Activity Tracker Study 660

Small pilot study examines adding remote activity tracking to electronic health records

Activity Tracker Study 660
A small pilot study at UMass Chan Medical School will determine how to effectively integrate patient wearable device data into electronic health records and enable providers to help patients set and monitor physical activity goals.

Millions of weight-loss Americans wear wireless activity trackers to keep themselves accountable, but what if their Fitbit data was also shared with their doctors?

A small pilot study at UMass Chan Medical School will determine how to effectively integrate patient wearable device data into electronic health records and enable providers to help patients set and monitor physical activity goals.

“Most people think they need to reach 10,000 steps a day to receive positive health benefits, but that’s just making an increase right above our baseline and how that can translate to positive health benefits over time. And as part of someone’s routine clinical care , it can have a positive effect because people really care about what their providers are telling them,” says Jamie Faro, PhD, assistant professor of population and quantitative health sciences.

The pilot study, led by Jeevarathna Subramanian, MD, associate professor of medicine, and Dr. Faro, is supported by a $25,000 grant from the Ambulatory Research Consortium at UMass Chan.

Patients selected for the study will be fitted with a Fitbit to sync with the Apple HealthKit mobile app with patient portal electronic health records.

“Being physically active is one of the most important actions we can all take to improve our overall health,” said Dr. Subramanian said. “Improving physical activity reduces the risk for several chronic medical conditions, including weight management.”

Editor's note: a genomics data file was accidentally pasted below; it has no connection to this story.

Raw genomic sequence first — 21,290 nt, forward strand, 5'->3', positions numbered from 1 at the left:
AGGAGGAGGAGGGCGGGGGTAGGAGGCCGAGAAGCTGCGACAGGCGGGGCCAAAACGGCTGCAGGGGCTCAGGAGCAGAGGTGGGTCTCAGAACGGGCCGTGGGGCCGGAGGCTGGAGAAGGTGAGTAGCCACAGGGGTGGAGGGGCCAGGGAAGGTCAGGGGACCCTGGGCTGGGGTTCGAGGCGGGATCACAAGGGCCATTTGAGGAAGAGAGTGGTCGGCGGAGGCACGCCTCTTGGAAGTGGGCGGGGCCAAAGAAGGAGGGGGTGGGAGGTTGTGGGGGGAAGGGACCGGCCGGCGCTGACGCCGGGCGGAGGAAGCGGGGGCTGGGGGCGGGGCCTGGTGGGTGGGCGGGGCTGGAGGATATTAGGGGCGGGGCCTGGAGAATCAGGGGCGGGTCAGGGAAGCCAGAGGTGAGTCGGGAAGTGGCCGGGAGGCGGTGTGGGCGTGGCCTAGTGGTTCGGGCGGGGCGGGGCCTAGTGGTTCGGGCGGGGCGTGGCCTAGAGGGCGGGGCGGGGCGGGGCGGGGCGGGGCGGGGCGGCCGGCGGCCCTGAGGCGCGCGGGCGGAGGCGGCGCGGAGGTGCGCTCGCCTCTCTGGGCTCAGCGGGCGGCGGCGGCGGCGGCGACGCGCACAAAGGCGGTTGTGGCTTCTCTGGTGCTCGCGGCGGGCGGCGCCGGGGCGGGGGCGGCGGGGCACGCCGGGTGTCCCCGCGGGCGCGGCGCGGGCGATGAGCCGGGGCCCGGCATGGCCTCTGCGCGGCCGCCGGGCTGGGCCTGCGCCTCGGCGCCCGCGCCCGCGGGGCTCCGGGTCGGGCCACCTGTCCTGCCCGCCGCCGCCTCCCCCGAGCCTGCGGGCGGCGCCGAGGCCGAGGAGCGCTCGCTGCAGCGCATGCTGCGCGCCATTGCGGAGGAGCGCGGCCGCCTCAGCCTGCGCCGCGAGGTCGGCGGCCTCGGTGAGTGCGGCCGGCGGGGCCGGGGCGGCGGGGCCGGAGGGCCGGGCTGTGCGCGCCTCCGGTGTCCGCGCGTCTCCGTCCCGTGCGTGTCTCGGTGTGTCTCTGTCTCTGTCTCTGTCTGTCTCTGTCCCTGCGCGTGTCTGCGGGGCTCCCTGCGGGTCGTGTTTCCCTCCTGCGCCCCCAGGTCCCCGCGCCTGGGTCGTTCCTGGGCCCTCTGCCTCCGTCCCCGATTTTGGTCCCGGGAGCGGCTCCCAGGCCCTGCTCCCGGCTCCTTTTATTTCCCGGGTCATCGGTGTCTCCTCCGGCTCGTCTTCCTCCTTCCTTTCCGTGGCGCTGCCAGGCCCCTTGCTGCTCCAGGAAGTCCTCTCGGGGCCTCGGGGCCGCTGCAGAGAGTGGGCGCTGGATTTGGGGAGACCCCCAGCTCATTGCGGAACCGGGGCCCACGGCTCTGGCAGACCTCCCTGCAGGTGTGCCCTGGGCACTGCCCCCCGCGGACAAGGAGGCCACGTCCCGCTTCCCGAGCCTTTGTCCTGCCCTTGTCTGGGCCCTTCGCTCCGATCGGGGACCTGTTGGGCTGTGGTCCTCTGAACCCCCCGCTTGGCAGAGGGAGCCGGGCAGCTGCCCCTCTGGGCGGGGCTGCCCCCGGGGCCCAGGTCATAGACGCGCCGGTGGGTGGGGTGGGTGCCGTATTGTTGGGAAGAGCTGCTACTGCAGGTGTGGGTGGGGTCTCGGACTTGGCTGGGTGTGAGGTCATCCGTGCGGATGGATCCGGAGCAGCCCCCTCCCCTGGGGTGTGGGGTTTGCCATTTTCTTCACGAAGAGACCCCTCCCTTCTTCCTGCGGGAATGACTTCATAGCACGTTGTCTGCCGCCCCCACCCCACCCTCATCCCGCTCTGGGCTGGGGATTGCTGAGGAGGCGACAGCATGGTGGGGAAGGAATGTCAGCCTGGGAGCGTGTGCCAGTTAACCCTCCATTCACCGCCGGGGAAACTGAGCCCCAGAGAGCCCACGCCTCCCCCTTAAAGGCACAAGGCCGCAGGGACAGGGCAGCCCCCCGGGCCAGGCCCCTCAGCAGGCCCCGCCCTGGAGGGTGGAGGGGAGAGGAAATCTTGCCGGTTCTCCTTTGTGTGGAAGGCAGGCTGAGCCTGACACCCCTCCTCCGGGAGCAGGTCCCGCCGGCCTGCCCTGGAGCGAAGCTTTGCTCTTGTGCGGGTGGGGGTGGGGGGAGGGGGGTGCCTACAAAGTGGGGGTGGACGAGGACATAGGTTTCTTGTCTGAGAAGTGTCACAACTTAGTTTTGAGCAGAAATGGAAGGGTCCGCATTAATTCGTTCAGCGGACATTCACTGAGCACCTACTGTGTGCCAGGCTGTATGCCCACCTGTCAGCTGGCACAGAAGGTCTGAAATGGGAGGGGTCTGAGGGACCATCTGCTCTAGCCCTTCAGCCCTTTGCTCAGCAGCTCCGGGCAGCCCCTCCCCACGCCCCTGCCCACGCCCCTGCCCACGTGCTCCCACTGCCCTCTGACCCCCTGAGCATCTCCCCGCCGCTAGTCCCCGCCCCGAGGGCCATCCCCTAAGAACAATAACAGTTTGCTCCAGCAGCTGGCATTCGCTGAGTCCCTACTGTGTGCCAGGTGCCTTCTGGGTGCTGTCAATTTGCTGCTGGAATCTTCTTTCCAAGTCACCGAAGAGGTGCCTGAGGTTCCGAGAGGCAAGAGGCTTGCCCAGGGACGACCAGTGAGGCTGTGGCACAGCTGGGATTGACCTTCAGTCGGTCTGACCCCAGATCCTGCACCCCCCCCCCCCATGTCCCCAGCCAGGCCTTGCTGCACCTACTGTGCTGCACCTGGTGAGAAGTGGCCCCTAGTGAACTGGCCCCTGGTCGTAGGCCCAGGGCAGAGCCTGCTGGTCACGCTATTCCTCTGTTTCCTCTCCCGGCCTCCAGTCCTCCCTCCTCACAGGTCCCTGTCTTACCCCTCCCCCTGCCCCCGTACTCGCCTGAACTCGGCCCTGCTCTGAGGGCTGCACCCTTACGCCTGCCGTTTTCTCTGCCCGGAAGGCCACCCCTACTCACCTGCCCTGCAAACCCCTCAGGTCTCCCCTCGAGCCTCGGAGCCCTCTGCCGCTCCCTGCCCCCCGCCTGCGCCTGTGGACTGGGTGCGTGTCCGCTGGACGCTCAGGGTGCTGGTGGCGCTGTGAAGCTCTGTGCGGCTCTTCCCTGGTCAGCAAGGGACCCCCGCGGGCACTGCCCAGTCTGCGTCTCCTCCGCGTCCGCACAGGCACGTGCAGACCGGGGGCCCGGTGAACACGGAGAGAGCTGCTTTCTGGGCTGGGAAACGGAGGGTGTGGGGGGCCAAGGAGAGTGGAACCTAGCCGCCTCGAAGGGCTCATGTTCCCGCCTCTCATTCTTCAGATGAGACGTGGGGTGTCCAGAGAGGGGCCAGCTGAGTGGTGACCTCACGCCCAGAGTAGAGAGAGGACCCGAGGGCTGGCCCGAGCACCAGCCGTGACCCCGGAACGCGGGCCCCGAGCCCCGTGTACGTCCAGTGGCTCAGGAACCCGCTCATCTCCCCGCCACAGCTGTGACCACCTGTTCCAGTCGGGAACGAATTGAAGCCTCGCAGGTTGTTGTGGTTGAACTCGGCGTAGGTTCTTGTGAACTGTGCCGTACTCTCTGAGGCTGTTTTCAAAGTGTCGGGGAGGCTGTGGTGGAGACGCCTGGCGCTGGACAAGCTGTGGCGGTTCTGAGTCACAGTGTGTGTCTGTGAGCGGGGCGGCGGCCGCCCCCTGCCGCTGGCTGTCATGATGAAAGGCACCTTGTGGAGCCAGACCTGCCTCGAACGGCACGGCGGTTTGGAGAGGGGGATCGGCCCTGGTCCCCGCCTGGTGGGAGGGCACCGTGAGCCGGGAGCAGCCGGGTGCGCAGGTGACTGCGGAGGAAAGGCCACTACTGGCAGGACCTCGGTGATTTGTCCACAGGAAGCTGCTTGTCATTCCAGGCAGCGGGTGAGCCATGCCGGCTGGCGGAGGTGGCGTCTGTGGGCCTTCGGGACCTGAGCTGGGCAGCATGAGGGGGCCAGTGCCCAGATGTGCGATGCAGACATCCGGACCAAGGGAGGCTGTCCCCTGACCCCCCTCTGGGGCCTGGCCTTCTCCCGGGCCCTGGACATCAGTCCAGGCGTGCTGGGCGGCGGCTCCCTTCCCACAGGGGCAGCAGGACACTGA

The Centers for Disease Control and Prevention does provide guidance on how much physical activity is needed for adults of all ages.

The study will be done remotely. The primary focus will be to track the number of steps each patient takes per day. According to Faro, this is an easy metric to display to suppliers and track over time. As part of the study, researchers will determine how providers want to receive notifications about their patients’ device data, how often they want to communicate with a patient about the data, and how to provide goal-setting strategies for the patient moving forward.

Investigators plan to recruit a diverse patient population.

“The patient population is less represented in this type of research. So, we really want to get an understanding of their perceptions of a program like this and how we can provide the support needed to make it easily accessible to them,” said Faro.

The study will start in February and last until November. Nina Rosano, MD, assistant professor of medicine, and one of the co-investigators for the pilot program, will develop the next trial that may include behavioral support for providers and patients in using the wearable devices as part of usual care.

Related UMass Chan news stories:
Tracking heart rhythms through smartwatches a ‘marriage of science and medicine’
UMass Chan researchers study digital pulse sensor to aid drug rehab, improve treatment

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